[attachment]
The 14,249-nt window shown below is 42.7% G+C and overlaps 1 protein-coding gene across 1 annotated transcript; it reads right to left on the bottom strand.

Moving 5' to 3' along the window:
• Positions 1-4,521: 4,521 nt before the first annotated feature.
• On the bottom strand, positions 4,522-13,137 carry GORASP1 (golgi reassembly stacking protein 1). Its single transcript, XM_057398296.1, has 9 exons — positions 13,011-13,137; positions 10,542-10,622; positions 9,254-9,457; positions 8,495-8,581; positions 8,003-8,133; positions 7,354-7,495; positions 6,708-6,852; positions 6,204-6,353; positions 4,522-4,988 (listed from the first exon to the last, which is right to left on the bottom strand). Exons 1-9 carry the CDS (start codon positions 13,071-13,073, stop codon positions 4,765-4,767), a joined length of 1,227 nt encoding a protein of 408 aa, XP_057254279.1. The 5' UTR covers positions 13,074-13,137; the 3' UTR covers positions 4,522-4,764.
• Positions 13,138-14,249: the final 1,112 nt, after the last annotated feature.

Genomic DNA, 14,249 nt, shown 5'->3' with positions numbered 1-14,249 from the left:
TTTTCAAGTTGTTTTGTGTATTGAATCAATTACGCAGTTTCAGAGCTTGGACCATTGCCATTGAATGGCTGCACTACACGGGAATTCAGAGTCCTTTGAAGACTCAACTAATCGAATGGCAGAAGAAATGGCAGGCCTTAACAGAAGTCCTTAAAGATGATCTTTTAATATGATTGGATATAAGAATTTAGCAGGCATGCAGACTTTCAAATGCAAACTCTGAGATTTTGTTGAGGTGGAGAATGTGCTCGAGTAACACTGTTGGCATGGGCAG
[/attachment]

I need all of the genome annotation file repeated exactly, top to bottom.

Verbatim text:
The 14,249-nt window shown below is 42.7% G+C and overlaps 1 protein-coding gene across 1 annotated transcript; it reads right to left on the bottom strand.

Moving 5' to 3' along the window:
• Positions 1-4,521: 4,521 nt before the first annotated feature.
• On the bottom strand, positions 4,522-13,137 carry GORASP1 (golgi reassembly stacking protein 1). Its single transcript, XM_057398296.1, has 9 exons — positions 13,011-13,137; positions 10,542-10,622; positions 9,254-9,457; positions 8,495-8,581; positions 8,003-8,133; positions 7,354-7,495; positions 6,708-6,852; positions 6,204-6,353; positions 4,522-4,988 (listed from the first exon to the last, which is right to left on the bottom strand). Exons 1-9 carry the CDS (start codon positions 13,071-13,073, stop codon positions 4,765-4,767), a joined length of 1,227 nt encoding a protein of 408 aa, XP_057254279.1. The 5' UTR covers positions 13,074-13,137; the 3' UTR covers positions 4,522-4,764.
• Positions 13,138-14,249: the final 1,112 nt, after the last annotated feature.

Genomic DNA, 14,249 nt, shown 5'->3' with positions numbered 1-14,249 from the left:
TTTTCAAGTTGTTTTGTGTATTGAATCAATTACGCAGTTTCAGAGCTTGGACCATTGCCATTGAATGGCTGCACTACACGGGAATTCAGAGTCCTTTGAAGACTCAACTAATCGAATGGCAGAAGAAATGGCAGGCCTTAACAGAAGTCCTTAAAGATGATCTTTTAATATGATTGGATATAAGAATTTAGCAGGCATGCAGACTTTCAAATGCAAACTCTGAGATTTTGTTGAGGTGGAGAATGTGCTCGAGTAACACTGTTGGCATGGGCAG